There is also a critical gap in activity against metallo-β-lactamase (MBL) producers, with 40% of the 26 antibiotics being β-lactams and β-lactamase inhibitor (BLI) combinations. 

Recent approvals 

Since July 2017, 11 new antibiotics have been approved for use, according to the WHO’s 2020 review. 

Unfortunately, these newly approved drugs do not offer much benefit over current drugs, as the majority (nine of 11) are from existing classes of drugs where mechanisms of resistance are already well-documented. For these agents, the emergence of resistance is expected to be rapid, rendering these drugs ineffective in a short time. 

According to the WHO, “Overall, the clinical pipeline and recently approved antibiotics are insufficient to tackle the challenge of increasing emergence and spread of antimicrobial resistance. ”

One notable exception is cefiderocol, the first siderophore-conjugated antibiotic to make it past phase 1 clinical trials. Cefiderocol is active against drug-resistant bacteria as well as Gram-negative pathogens such as Pseudomonas aeruginosa and Acinetobacter baumannii. 

What this means for you 

Before the COVID-19 pandemic, the antimicrobial resistance crisis was a major global health concern. During the pandemic, the use and potential abuse of antibiotics has led to concerns that the pandemic has only exacerbated the threat of antimicrobial resistance.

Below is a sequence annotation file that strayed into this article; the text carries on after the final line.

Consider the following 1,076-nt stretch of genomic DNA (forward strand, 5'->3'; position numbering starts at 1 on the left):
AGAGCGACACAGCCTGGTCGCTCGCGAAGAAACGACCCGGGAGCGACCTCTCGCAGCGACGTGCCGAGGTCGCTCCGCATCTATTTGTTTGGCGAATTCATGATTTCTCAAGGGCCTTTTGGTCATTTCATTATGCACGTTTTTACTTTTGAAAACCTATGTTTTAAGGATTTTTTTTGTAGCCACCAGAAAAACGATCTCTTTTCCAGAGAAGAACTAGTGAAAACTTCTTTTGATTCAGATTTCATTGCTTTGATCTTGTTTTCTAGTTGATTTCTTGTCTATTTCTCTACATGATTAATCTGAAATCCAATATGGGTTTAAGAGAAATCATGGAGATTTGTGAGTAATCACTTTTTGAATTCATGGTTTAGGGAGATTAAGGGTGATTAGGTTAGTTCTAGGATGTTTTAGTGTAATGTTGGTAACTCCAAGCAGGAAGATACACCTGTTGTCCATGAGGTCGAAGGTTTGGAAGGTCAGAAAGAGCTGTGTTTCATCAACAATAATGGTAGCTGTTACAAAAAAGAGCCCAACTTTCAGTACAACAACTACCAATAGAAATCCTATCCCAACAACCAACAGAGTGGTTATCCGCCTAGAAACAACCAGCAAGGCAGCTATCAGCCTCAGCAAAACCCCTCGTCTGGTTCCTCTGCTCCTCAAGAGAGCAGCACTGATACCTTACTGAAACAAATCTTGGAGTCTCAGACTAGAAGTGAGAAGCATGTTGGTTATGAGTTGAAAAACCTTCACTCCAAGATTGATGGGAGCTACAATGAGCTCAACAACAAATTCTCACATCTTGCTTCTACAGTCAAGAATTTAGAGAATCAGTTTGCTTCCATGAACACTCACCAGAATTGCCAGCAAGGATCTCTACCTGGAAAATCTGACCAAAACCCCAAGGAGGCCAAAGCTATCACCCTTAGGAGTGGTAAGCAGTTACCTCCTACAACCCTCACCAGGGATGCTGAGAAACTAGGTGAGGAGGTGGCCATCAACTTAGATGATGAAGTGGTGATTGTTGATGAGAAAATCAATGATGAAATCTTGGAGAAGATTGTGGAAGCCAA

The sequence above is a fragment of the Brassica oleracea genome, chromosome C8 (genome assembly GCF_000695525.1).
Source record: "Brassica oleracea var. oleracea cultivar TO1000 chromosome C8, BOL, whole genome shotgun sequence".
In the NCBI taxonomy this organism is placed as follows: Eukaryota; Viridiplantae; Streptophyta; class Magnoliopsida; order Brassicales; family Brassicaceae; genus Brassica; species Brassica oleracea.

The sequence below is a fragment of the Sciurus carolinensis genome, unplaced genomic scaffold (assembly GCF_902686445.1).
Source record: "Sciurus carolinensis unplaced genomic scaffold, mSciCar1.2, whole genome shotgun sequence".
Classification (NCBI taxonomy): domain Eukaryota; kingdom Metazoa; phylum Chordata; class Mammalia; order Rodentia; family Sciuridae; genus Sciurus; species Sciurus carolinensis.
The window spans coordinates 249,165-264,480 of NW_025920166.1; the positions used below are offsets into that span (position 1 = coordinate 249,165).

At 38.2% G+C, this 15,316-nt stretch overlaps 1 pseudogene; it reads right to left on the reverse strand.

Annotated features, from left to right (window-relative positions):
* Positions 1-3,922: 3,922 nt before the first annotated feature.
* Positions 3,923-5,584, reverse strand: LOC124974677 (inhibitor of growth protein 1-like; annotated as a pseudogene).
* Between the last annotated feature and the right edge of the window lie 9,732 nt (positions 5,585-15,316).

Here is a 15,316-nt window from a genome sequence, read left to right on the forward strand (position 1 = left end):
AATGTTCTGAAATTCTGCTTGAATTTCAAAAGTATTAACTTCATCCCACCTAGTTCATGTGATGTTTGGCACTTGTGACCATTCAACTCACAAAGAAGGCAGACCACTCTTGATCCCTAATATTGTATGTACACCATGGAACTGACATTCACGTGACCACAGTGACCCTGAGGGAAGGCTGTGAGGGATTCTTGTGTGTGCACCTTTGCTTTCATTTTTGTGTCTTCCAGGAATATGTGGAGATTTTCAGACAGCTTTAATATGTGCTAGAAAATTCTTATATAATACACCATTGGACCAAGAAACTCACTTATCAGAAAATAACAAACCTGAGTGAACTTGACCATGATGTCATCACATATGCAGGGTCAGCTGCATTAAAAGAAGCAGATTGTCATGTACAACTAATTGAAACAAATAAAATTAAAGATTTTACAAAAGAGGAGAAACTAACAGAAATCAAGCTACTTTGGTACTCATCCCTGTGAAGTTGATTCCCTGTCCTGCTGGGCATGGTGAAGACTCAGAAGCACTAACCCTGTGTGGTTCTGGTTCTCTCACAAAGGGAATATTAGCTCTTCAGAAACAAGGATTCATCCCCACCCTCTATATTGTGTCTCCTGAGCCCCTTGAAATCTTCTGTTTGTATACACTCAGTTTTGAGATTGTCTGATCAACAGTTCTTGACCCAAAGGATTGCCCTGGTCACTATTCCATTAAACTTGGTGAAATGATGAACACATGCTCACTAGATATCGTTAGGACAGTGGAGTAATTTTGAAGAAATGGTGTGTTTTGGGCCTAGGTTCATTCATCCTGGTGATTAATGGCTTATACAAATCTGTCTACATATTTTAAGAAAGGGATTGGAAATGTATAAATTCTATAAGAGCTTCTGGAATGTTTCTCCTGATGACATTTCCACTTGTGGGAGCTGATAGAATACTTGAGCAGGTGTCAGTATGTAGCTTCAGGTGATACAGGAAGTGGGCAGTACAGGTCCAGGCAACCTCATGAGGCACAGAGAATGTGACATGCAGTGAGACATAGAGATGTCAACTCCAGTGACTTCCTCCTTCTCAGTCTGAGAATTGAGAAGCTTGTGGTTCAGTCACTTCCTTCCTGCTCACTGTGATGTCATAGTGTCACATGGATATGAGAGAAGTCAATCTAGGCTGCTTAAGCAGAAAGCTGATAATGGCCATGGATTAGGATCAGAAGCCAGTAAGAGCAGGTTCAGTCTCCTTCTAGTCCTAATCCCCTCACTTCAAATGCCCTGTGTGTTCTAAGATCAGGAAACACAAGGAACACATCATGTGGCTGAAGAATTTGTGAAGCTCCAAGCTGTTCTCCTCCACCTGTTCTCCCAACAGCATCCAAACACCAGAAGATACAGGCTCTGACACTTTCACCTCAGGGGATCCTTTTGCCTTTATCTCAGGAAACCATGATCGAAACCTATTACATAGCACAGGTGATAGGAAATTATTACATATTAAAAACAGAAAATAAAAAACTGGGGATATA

The current drugs available to combat drug resistance are not sufficient, and clinicians should continue to prescribe antimicrobials responsibly and following antimicrobial stewardship protocols. New drugs with novel mechanisms of action are desperately needed.

Sources 

  1. 2020 antibacterial agents in clinical and preclinical development: an overview and analysis. WHO. 2021. 

  2. Else H. How a torrent of COVID science changed research publishing — in seven charts. Nature. 2020;588(7839):553-553.

  3. Knight GM, Glover RE, McQuaid CF, et al. Antimicrobial resistance and COVID-19: Intersections and implications. eLife. 2021;10:e64139.

  4. Murray CJ, Ikuta KS, Sharara F, et al. Global burden of bacterial antimicrobial resistance in 2019: a systematic analysis. The Lancet. 2022;399(10325):629-655.